Mitochondrial DNA

From Christoph's Personal Wiki
Jump to: navigation, search

Mitochondrial DNA (mtDNA, or less popularly, mDNA) is DNA which is not located in the nucleus of the cell but in the mitochondria. Mitochondria are parts of the cell that generate fuel in the form of adenosine triphosphate (ATP), which drives the varied machinery of the cell.

Unlike most of the cell, the function of which is defined by the nuclear DNA, the mitochondria have their own DNA and are assumed to have evolved separately. Human mitochondrial DNA consists of 5-10 rings of DNA and appears to carry 16,569 base pairs with 37 genes (13 proteins, 22 tRNAs and two rRNAs) which are concerned with the production of proteins involved in cellular respiration. However they all need sub-units created by nuclear DNA in order to work.

mtDNA is typically passed on only from the mother during sexual reproduction (mitochondrial genetics), meaning that the mitochondria are clones. This means that there is little change in the mtDNA from generation to generation, unlike nuclear DNA which changes by 50% each generation. Since the mutation rate is easily measured, mtDNA is a powerful tool for tracking matrilineage, and has been used in this role for tracking many species back thousands of generations.

Origin of mitochondrial DNA

The existence of mitochondrial DNA also supports the endosymbiotic theory, which suggests that eukaryotic cells first appeared when a prokaryotic cell was absorbed into another cell without being digested. These two cells are thought to have then entered into a symbiotic relationship, forming the first organelle. The existence of separate mitochondrial DNA suggests that, at one point, mitochondria were separate entities from their current host cells.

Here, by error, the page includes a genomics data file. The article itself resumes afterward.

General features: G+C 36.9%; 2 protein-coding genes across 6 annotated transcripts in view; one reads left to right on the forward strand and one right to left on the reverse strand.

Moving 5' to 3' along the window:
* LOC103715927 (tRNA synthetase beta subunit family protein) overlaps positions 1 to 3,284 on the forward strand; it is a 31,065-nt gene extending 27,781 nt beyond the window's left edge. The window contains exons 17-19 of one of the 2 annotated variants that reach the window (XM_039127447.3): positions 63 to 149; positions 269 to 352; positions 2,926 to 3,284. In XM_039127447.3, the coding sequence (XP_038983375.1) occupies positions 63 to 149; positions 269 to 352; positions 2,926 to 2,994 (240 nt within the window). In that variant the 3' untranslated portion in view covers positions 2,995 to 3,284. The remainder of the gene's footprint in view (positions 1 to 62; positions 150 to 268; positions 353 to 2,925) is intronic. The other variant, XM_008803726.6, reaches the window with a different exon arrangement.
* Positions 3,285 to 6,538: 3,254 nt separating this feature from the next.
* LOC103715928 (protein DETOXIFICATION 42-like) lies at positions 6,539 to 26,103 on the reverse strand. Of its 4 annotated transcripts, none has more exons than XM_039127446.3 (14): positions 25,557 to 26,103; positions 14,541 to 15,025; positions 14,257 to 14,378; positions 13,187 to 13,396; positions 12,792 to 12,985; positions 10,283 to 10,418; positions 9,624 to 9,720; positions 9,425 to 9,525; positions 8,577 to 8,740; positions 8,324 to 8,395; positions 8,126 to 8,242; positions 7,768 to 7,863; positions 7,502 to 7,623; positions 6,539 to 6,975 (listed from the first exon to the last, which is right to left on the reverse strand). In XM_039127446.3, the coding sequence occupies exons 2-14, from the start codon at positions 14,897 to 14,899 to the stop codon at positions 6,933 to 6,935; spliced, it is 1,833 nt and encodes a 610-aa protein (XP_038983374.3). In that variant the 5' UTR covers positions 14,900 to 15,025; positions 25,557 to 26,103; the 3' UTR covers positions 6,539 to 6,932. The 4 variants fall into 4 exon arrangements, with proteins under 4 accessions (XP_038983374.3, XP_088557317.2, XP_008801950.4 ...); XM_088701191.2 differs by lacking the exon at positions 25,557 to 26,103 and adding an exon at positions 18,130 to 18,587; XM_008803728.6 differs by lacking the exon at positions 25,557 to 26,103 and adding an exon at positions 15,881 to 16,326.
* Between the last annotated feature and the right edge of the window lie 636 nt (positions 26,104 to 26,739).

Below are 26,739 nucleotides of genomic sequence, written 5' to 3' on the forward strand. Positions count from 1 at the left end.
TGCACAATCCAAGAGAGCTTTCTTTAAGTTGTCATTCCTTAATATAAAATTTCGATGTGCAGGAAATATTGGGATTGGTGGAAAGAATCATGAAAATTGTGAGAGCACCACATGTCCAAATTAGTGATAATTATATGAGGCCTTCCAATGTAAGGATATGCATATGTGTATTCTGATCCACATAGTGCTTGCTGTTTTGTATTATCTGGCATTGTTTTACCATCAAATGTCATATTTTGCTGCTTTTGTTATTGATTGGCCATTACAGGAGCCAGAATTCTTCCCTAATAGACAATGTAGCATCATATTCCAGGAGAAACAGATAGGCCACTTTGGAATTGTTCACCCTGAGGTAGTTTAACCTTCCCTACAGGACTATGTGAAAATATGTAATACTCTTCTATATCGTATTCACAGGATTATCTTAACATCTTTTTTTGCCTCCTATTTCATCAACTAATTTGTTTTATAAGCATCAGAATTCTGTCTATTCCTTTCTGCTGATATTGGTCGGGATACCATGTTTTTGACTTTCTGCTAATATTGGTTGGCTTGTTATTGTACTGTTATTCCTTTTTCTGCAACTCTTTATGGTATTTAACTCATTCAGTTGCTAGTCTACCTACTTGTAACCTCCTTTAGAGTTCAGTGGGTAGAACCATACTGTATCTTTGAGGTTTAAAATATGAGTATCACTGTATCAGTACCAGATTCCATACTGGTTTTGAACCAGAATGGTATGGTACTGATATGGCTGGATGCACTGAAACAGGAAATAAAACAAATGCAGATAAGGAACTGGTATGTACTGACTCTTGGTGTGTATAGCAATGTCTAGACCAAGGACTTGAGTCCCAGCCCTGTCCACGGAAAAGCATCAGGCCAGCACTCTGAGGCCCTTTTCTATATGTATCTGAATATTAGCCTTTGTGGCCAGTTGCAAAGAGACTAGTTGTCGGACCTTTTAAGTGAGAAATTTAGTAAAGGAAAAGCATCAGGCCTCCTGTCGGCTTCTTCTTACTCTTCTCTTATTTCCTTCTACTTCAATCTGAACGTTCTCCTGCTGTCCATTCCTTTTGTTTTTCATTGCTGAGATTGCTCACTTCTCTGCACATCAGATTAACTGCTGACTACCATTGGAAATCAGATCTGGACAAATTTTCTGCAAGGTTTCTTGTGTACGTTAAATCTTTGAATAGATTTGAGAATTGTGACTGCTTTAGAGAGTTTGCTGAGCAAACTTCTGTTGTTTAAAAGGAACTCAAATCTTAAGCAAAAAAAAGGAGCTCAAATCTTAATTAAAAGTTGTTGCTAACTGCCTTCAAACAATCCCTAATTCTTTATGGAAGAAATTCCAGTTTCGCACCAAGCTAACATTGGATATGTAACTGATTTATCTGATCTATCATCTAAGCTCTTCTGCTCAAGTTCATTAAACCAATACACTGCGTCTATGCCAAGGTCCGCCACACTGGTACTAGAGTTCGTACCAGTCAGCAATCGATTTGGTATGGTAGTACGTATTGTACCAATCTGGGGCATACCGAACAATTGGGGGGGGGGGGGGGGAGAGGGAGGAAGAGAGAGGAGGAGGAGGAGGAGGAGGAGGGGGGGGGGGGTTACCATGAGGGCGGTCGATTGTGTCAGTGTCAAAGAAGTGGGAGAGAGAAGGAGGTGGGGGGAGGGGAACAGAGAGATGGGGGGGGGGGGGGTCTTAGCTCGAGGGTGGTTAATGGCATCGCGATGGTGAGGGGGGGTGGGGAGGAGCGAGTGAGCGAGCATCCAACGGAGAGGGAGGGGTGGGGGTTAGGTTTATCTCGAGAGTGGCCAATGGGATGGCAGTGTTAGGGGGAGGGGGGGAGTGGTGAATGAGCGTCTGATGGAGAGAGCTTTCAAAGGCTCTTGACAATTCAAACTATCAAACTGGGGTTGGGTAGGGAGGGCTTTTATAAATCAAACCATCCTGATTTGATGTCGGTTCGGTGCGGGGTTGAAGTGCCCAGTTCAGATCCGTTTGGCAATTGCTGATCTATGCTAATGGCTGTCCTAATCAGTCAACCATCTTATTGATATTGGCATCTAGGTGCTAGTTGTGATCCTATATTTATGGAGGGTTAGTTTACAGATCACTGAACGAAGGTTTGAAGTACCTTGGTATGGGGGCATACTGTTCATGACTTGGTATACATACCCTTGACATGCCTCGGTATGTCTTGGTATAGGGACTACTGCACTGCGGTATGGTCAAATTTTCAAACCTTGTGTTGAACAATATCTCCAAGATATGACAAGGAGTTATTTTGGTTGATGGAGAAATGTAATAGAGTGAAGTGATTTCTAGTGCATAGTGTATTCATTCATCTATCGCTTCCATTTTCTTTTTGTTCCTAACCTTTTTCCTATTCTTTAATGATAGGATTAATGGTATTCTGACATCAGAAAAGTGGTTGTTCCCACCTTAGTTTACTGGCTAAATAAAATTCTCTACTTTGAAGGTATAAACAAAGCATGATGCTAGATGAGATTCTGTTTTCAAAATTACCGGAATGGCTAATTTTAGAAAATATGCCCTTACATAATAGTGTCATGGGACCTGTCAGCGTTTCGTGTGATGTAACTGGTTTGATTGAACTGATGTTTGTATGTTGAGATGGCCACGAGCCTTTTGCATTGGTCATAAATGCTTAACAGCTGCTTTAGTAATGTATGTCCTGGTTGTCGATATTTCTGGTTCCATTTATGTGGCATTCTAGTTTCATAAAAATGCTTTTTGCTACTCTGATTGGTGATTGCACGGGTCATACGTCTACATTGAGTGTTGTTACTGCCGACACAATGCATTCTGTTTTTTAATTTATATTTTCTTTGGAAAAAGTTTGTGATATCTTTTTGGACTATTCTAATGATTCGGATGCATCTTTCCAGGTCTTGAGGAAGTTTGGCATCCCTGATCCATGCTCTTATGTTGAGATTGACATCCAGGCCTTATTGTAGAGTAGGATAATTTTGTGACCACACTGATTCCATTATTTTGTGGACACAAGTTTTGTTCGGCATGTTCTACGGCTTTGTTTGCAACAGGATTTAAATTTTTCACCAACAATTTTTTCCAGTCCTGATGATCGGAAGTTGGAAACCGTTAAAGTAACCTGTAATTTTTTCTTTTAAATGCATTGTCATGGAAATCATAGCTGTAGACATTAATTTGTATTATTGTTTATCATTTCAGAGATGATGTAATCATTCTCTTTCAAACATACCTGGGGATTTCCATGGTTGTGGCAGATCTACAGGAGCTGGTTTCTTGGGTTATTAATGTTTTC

Genetic illness

Mutations of mitochondrial DNA can lead to a number of illnesses including exercise intolerance and Kearns-Sayre syndrome (KSS), which causes a person to lose full function of their heart, eye, and muscle movements. (See also Mitochondrial disease).

Mitochondrial inheritance

Mitochondria in mammalian sperm are usually destroyed by the egg cell after fertilization. In 1999 it was reported that paternal sperm mitochondria (containing mtDNA) are marked with ubiquitin to select them for later destruction inside the embryo (Sutovsky et. al. 1999). Occasionally this process goes wrong, for example in inter-species hybrids. It has also been reported that mitochondria can occasionally be inherited from the father, e.g. in bananas (Schwartz and Vissing, 2002).

The fact that mitochondrial DNA is maternally inherited enables researchers to trace uterine lineage far back in time. (Y chromosomal DNA, paternally inherited, is used in an analogous way to trace the agnate lineage.) This is accomplished in humans by sequencing one or more of the hypervariable control regions (HVR1 or HVR2) of the mitochondrial DNA. HVR1 consists of about 440 base pairs. These 440 base pairs are then compared to the control regions of other individuals (either specific people or subjects in a database) to determine maternal lineage. Most often, the comparison is made to the revised Cambridge Reference Sequence. Vilà et al have published studies tracing the matrilineal descent of domestic dogs to 4 individuals. The concept of the Mitochondrial Eve is based on the same type of analysis, attempting to discover the origin of humanity by tracking the lineage back in time.

See also: single origin theory.


  • Marianne Schwartz and John Vissing, "Paternal Inheritance of Mitochondrial DNA", New England Journal of Medicine, Aug 22, 2002; 347:576-580. [1]
  • "Mitochondria can be inherited from both parents", New Scientist article on Schwartz and Vissing's report; [2]
  • Sutovsky, P., et. al. 1999. "Ubiquitin tag for sperm mitochondria." Nature 402(Nov. 25):371-372. Abstract available at [3] and discussed in [4].
  1. ^  Template:Web reference

External links